Aaron Maybin got a few reps as a pass rusher, but was mostly just redirected upfield again. The same thing happened on a draw play, creating a huge hole. There was also a play where the Jets dropped him into coverage and Tom Brady may not have seen him. The pass went just wide of his outstretched arm.
Eddie Jones and Nick Bellore both saw action on special teams. Bellore had a costly late hit penalty.
Compared with the numbers he had put up against every other team so far this year, the Jets did a creditable job of containing Tom Brady. However, it was not a game that they will be proud of, given their usual high standards.
Once again, Antonio Cromartie struggled. He was beaten for three first downs and a touchdown, as he either gave his man too much cushion or, in the case of the touchdown, lost sight of him altogether. It could have been two touchdowns, but he got lucky when Aaron Hernandez bobbled the ball on the goal line. It was a good opportunistic play to pick the ball off though and it’s a shame the clock ran out because he made a nice return. To his credit, Cromartie did make an important tackle on third down to force a fourth down, but he has overall continued to be too inconsistent.
Darrelle Revis broke up a pass in the endzone and only gave up one catch for five yards, although it was a third down conversion – albeit on a virtually impossible to defend pass over the top to Wes Welker. Revis’ ability to cover Welker on third downs definitely slowed down the Patriots gameplan, but they still managed to convert too many – either via penalty or to their tight end. Revis was called for one such penalty and it looked to be a bad call, as his man merely tripped.
Revis also had to make a touchdown saving tackle after Eric Smith bit on a playfake and got burned by Welker for a 73-yard gain. That was inexcusable. Smith gave up at least one other first down and was washed out in a couple of running plays, but did have a QB hit, a good open field tackle on Aaron Hernandez and a big tackle for a loss on third and short. Overall, it was probably his worst game of the year, though.
Jim Leonhard didn’t fare too well either, giving up a first down catch and then missing the tackle to allow for extra yards and being blocked to the ground on a crucial third down conversion in the fourth quarter. He also got to Brady once.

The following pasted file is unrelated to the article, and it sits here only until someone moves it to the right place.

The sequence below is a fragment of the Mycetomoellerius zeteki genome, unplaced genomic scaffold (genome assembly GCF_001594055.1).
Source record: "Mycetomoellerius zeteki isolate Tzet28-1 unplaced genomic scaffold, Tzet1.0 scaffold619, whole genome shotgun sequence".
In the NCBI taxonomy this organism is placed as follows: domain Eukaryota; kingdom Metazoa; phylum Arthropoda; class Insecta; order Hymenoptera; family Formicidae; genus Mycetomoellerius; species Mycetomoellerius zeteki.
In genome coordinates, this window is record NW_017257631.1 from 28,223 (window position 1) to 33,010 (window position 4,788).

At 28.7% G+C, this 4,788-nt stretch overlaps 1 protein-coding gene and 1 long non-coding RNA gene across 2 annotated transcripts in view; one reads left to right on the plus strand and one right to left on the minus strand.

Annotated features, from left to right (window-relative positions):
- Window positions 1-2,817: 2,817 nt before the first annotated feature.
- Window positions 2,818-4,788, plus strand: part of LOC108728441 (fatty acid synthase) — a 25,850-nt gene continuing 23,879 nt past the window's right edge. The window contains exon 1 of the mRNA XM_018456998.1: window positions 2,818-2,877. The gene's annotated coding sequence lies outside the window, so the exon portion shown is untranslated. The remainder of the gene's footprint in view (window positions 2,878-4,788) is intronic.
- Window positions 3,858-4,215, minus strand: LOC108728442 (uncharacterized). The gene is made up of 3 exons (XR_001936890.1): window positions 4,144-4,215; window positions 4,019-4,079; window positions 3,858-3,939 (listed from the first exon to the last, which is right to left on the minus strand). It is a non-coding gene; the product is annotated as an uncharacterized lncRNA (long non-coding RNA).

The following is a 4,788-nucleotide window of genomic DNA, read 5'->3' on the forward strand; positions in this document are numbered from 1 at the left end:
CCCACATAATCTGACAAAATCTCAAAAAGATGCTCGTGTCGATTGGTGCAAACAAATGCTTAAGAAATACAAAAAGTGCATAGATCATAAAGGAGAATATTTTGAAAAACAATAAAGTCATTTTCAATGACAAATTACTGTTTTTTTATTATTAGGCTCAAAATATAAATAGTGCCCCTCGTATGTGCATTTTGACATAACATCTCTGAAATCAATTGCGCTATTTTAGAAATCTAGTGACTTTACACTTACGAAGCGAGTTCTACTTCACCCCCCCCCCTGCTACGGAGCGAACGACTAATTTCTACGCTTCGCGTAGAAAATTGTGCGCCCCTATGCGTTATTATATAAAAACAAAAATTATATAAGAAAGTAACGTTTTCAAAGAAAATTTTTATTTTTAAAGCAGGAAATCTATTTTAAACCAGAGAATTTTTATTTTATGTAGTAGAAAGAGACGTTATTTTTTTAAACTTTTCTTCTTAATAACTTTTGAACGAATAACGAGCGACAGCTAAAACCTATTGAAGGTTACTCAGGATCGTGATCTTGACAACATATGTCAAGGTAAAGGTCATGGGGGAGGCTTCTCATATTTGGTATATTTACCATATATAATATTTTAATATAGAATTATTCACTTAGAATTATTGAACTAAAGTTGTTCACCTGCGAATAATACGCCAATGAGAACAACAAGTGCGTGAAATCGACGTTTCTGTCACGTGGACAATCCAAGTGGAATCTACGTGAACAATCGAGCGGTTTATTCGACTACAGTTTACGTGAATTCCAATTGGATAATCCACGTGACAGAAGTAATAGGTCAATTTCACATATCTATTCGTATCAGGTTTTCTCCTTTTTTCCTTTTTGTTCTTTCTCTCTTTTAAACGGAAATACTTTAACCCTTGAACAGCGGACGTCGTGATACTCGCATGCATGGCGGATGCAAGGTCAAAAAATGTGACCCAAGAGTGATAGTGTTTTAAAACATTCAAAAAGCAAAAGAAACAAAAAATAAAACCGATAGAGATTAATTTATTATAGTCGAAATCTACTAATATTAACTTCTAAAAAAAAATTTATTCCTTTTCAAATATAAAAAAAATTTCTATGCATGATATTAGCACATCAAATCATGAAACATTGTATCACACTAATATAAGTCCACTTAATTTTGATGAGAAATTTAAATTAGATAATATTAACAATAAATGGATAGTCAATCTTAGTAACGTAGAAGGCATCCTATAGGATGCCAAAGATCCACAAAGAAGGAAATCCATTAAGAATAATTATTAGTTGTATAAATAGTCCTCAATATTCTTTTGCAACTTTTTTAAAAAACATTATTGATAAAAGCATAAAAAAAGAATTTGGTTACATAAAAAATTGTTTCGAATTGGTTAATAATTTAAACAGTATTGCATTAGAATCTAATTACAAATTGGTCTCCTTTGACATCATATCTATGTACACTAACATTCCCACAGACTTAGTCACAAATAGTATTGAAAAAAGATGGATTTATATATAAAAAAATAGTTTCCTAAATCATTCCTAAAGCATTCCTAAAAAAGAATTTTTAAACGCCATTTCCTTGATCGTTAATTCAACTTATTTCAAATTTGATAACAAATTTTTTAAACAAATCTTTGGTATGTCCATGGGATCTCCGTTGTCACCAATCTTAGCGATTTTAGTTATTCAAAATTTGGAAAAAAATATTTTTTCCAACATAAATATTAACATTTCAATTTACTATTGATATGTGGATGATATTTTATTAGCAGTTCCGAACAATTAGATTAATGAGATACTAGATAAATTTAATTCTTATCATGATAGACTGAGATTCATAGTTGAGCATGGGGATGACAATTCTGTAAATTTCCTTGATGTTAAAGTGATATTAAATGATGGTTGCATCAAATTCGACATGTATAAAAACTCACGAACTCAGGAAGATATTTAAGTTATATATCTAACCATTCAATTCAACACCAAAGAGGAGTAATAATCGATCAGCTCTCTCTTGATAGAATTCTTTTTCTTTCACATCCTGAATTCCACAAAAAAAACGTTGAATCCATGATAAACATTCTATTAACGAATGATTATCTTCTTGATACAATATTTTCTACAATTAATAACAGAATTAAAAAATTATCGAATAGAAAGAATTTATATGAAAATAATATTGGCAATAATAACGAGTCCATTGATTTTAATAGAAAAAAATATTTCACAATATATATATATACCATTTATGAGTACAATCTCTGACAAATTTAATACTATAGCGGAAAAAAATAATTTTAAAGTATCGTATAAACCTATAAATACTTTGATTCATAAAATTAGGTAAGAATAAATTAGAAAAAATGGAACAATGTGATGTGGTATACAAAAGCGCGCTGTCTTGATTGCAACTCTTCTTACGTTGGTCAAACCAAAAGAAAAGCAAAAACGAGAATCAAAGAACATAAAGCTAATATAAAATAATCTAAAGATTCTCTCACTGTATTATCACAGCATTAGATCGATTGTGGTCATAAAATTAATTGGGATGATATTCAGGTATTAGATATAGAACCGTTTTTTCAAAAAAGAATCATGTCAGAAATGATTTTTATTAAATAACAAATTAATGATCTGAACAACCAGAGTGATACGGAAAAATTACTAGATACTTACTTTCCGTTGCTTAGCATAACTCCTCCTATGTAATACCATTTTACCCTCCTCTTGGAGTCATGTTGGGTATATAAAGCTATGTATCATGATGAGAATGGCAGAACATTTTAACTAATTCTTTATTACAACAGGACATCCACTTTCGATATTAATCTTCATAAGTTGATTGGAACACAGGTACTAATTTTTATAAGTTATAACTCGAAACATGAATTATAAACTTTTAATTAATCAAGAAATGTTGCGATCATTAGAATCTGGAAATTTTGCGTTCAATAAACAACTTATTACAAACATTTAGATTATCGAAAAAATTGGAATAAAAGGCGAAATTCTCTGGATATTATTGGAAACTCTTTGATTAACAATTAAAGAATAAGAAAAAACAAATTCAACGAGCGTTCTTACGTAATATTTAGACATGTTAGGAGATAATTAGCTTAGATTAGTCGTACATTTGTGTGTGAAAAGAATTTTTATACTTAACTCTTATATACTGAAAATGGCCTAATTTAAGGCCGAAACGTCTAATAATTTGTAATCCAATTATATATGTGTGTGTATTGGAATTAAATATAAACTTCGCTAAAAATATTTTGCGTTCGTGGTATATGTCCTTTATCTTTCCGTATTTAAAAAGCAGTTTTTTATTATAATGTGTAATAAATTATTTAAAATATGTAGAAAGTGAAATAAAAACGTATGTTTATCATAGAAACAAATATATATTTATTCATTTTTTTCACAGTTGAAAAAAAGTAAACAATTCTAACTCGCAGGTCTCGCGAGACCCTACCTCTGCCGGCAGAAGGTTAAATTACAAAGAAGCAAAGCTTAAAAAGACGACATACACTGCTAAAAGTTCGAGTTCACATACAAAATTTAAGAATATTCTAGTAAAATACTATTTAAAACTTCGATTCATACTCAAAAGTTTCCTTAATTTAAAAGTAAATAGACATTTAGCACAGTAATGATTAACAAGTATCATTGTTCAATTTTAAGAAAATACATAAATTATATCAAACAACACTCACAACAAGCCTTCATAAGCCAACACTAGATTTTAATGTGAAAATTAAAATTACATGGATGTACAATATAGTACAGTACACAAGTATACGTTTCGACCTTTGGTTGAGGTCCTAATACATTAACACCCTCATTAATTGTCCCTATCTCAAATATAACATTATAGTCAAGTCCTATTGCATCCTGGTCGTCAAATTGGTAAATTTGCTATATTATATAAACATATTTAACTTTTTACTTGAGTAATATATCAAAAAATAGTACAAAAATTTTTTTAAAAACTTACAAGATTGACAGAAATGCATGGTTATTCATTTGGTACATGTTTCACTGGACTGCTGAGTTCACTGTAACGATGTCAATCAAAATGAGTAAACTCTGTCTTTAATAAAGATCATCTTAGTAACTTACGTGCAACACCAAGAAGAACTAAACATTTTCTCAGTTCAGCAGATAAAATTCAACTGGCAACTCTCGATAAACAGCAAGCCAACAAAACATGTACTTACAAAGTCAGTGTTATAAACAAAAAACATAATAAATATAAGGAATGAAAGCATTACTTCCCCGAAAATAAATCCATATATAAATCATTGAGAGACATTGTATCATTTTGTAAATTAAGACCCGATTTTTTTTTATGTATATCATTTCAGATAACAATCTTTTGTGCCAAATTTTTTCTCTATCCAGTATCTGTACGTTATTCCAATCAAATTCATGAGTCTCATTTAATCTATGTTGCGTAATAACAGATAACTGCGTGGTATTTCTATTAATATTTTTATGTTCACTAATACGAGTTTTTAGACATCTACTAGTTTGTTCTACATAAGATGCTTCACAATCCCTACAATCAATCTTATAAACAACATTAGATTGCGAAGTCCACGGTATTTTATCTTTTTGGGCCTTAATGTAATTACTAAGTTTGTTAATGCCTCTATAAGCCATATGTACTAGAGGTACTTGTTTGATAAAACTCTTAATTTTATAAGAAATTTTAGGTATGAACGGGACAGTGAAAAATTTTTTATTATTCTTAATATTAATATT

In terms of bench players, they all had their ups and downs. Brodney Pool gave up a couple of first down catches and had an interference penalty, but did have a tackle in the backfield. Kyle Wilson was beaten a couple of times, missed a couple of tackles and was penalized once, but did have a pressure and a pass breakup. Finally, Donald Strickland had a pass interference penalty on 3rd and 27 – although it looked like the receiver initiated all of the contact – and gave up a first down catch, but he did sack Brady. It didn’t count though, courtesy of yet another penalty.
I’ve already mentioned Joe McKnight’s return prowess, but Emanuel Cook needs to be more careful. He just about pulled out of what would have been an obvious – and unnecessary – block in the back, that could have seen the 88-yard runback negated.
TJ Conley started the year pretty well, but has been underwhelming these last few weeks. I wonder how safe his job is?
I wasn’t really expecting the Jets to win on Sunday, not that this made it any less painful when they lost. Clearly this is a team going through some things right now and every time they seem to have shored up one issue, two new ones rear their ugly heads. I have faith that the Head Coach and the Quarterback are going to work tirelessly to find a way to get better. Maybe it will take one week, maybe it will take six weeks or maybe they’ll never manage to right the ship, but I can’t see them ever giving up and as long as they’re working towards that goal, we as fans can still have hope.
The Jets need to get back to winning ways this Monday night. Let’s get this season off the ground again.
Remember, if there’s anything else you’d like me to comment upon or go into more detail about, let me have your suggestions in the comments and I’ll respond in BGA Extra later in the week.